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Many cancer types have significant associations with their resident microbial communities —emerging evidence suggests that breast cancers also interact with the local tissue-associated microbiota. Microbiome research advances rapidly and analysis pipelines and databases are updated frequently. This dynamic environment makes comparative evaluations challenging. Here, we have integrated all publicly available studies related to breast cancer and the mammary microbiome in light of advances in this rapidly progressing field. Based on alpha diversity, beta diversity, proportional abundance, and statistical analyses, we observed differences between our modern analytical approaches and the original findings. We were able to classify and identify additional taxa across samples through abundance analyses and identify previously unidentified statistically significant taxa. In our updated analyses there were more taxa identified as statistically significant in comparison to the original studies’ results. In the re-analysis for The Microbiome of Aseptically Collected Human Breast Tissue in Benign and Malignant Disease by Hieken et al., there were twelve statistically significant differentially abundant taxa identified in breast tissue microbiota in benign and invasive cancer disease states. In the re-analysis for The Microbiota of Breast Tissue and Its Association with Breast Cancer by Urbaniak et al., there were 18 taxa identified as statistically significant. In the re-analysis for Characterization of the microbiome of nipple aspirate fluid of breast cancer survivors by Chan et al., there were three genera identified as statistically significant in the skin and fluid samples. Our work has discovered that reanalyses are necessary for microbiome studies, especially older 16S studies. Through our reanalysis, we classified and identified more phyla and genera across studies, which supports the notion that reanalyses provide new insights to the microbiome field and help to assess robusticity of previously published findings by using new and updated tools and databases.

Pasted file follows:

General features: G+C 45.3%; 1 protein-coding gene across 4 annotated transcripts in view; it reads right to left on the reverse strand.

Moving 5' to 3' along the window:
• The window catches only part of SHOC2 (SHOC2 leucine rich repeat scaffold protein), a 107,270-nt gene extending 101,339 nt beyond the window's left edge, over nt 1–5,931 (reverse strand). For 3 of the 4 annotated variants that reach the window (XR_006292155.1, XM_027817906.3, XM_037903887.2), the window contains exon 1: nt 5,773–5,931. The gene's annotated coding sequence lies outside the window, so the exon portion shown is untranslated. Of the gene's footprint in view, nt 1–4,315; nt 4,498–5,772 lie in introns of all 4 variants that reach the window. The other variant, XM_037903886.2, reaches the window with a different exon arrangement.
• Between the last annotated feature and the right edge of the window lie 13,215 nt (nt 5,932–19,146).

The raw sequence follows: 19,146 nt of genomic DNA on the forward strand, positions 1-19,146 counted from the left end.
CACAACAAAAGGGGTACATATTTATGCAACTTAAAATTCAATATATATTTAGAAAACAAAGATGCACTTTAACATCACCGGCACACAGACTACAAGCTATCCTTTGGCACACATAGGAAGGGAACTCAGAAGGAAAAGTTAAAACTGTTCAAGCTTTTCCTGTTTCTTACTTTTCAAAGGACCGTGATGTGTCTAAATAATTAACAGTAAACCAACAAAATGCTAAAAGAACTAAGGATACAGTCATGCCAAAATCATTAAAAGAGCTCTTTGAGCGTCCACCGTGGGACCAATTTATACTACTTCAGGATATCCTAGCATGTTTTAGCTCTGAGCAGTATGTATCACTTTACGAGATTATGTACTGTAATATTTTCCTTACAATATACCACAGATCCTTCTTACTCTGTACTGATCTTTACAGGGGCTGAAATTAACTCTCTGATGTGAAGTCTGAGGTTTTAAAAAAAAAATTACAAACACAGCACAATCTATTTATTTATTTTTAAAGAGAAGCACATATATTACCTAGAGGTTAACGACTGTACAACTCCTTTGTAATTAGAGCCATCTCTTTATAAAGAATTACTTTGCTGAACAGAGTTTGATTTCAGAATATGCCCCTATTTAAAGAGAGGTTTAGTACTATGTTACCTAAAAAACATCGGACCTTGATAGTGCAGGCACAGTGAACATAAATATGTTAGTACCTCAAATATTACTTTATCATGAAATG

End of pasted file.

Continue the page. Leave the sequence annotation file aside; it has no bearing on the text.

85171119591 (Scopus)

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Creative Commons Attribution 4.0 International License
This work is licensed under a Creative Commons Attribution 4.0 International License.